The UK's hosting of the Grand Départ of the 2007 Tour de France should inject a massive £115 million into the economies of London and Kent, according to Transport for London, the body responsible for the capital's transport system. The Tour's Grand Départ will be the biggest sporting event to be held in London ahead of the Olympic and Paralympic Games in 2012. An estimated two million visitors are expected to visit London and Kent when the Tour is on between July 6 and 8.
The Mayor of London, Ken Livingstone, has been a proponent of cycling as an alternative form of transport in the British capital during his time in office. "I am proud that London will play a part in the long history of the Tour de France, and the London Grand Départ underlines the capital's status as a venue for world sporting events ahead of the Olympics in 2012," he said.
"The Tour will be great for London, showcasing the UK capital to the world, bringing huge amounts of visitors to London and encouraging more Londoners to take to two wheels. Cycling is increasing here more than any other city in Europe with a 72 per cent increase in the last five years. We want to use the excitement of the Grand Depart to help us persuade even more people to cycle, not just as a sport but as an everyday and non-polluting way of getting around the city."
Triple Olympic medallist and TfL cycling ambassador Bradley Wiggins is already targeting the opening time trial of the race, saying, "I am delighted the Tour de France is coming to the city I grew up in and where I used to cycle around as a boy. I was inspired to take up cycling by the Tour's last visit to the UK in 1994 and I am sure next year's race will inspire many more people to take to two wheels.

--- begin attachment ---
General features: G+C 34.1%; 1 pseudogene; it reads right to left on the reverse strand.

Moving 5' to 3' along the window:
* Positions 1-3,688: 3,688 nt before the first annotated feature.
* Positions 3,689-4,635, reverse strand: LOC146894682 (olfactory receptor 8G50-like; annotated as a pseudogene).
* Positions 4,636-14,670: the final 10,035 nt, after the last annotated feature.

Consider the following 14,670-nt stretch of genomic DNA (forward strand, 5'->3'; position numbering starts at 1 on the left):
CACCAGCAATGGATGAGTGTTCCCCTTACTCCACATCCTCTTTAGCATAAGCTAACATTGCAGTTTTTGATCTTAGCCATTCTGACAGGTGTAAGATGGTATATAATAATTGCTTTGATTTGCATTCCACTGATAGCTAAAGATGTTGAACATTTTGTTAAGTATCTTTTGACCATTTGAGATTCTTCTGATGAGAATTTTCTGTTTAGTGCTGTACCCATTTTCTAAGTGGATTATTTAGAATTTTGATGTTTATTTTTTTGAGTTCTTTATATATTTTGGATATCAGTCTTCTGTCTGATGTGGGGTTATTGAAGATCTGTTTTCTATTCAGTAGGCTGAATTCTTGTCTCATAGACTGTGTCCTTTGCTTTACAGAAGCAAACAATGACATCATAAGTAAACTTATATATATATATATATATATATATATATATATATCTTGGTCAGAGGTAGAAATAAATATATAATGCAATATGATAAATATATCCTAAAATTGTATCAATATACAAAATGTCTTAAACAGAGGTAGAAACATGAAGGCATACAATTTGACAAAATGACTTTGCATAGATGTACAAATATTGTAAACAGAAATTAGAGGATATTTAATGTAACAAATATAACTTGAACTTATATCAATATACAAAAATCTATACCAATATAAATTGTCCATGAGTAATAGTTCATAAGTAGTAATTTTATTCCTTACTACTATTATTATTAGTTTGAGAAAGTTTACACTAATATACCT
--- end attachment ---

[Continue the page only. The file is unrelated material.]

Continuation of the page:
"I rode the Tour for the first time last year and it was a tough three weeks, but I can't wait to ride the Prologue in the city where I grew up."
The three days of the Grand Départ include the Tour de France opening ceremony, prologue and stage 1. The prologue on Saturday, July 7 will be a 7.9 kilometre (five mile) lap of central London, starting on Whitehall and taking in some of London's most famous landmarks including the Houses of Parliament, Buckingham Palace and Hyde Park before finishing on the Mall.
Stage 1 on Sunday, July 8 will start in central London, passing close to a variety of historic and contemporary sites including Big Ben, the London Eye, St Paul's Cathedral, the Gherkin and crossing Tower Bridge, close to City Hall. The race will then travel through Bermondsey, Deptford, Greenwich and Erith before travelling to Kent. In Kent, the tour will pass thorough Dartford, Medway, Tunbridge Wells and Ashford before the stage finish in Canterbury.
The London organisers believe the London Grand Départ will be the most spectacular stage of the whole Tour.
More information: www.tourdefrancelondon.com